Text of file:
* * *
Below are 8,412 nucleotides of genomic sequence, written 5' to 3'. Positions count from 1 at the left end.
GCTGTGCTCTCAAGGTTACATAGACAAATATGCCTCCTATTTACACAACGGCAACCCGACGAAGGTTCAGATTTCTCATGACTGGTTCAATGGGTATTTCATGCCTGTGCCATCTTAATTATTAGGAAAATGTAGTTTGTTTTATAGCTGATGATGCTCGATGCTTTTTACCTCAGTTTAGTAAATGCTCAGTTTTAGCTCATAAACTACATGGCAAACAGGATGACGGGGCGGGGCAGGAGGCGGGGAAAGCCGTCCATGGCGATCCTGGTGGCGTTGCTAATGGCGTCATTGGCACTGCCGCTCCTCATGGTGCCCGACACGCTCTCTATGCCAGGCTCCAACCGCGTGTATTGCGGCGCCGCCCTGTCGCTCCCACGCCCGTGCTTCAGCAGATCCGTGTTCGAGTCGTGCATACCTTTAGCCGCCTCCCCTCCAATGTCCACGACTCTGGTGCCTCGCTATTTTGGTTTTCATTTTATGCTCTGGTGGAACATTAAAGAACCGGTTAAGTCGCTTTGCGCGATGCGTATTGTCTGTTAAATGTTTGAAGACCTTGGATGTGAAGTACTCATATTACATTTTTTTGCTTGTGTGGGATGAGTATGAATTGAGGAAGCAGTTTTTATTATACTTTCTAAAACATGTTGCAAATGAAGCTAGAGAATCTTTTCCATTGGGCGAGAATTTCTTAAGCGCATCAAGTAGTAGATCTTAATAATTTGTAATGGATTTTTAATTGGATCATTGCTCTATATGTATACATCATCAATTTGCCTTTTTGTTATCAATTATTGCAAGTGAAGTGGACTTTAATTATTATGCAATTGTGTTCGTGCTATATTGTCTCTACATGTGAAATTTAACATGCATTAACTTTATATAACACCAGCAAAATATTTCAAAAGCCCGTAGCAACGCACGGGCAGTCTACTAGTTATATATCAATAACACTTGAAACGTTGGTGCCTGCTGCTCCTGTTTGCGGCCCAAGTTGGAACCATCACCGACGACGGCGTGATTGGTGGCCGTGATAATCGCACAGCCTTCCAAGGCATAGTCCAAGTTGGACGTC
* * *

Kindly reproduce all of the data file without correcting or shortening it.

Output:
Below are 8,412 nucleotides of genomic sequence, written 5' to 3'. Positions count from 1 at the left end.
GCTGTGCTCTCAAGGTTACATAGACAAATATGCCTCCTATTTACACAACGGCAACCCGACGAAGGTTCAGATTTCTCATGACTGGTTCAATGGGTATTTCATGCCTGTGCCATCTTAATTATTAGGAAAATGTAGTTTGTTTTATAGCTGATGATGCTCGATGCTTTTTACCTCAGTTTAGTAAATGCTCAGTTTTAGCTCATAAACTACATGGCAAACAGGATGACGGGGCGGGGCAGGAGGCGGGGAAAGCCGTCCATGGCGATCCTGGTGGCGTTGCTAATGGCGTCATTGGCACTGCCGCTCCTCATGGTGCCCGACACGCTCTCTATGCCAGGCTCCAACCGCGTGTATTGCGGCGCCGCCCTGTCGCTCCCACGCCCGTGCTTCAGCAGATCCGTGTTCGAGTCGTGCATACCTTTAGCCGCCTCCCCTCCAATGTCCACGACTCTGGTGCCTCGCTATTTTGGTTTTCATTTTATGCTCTGGTGGAACATTAAAGAACCGGTTAAGTCGCTTTGCGCGATGCGTATTGTCTGTTAAATGTTTGAAGACCTTGGATGTGAAGTACTCATATTACATTTTTTTGCTTGTGTGGGATGAGTATGAATTGAGGAAGCAGTTTTTATTATACTTTCTAAAACATGTTGCAAATGAAGCTAGAGAATCTTTTCCATTGGGCGAGAATTTCTTAAGCGCATCAAGTAGTAGATCTTAATAATTTGTAATGGATTTTTAATTGGATCATTGCTCTATATGTATACATCATCAATTTGCCTTTTTGTTATCAATTATTGCAAGTGAAGTGGACTTTAATTATTATGCAATTGTGTTCGTGCTATATTGTCTCTACATGTGAAATTTAACATGCATTAACTTTATATAACACCAGCAAAATATTTCAAAAGCCCGTAGCAACGCACGGGCAGTCTACTAGTTATATATCAATAACACTTGAAACGTTGGTGCCTGCTGCTCCTGTTTGCGGCCCAAGTTGGAACCATCACCGACGACGGCGTGATTGGTGGCCGTGATAATCGCACAGCCTTCCAAGGCATAGTCCAAGTTGGACGTC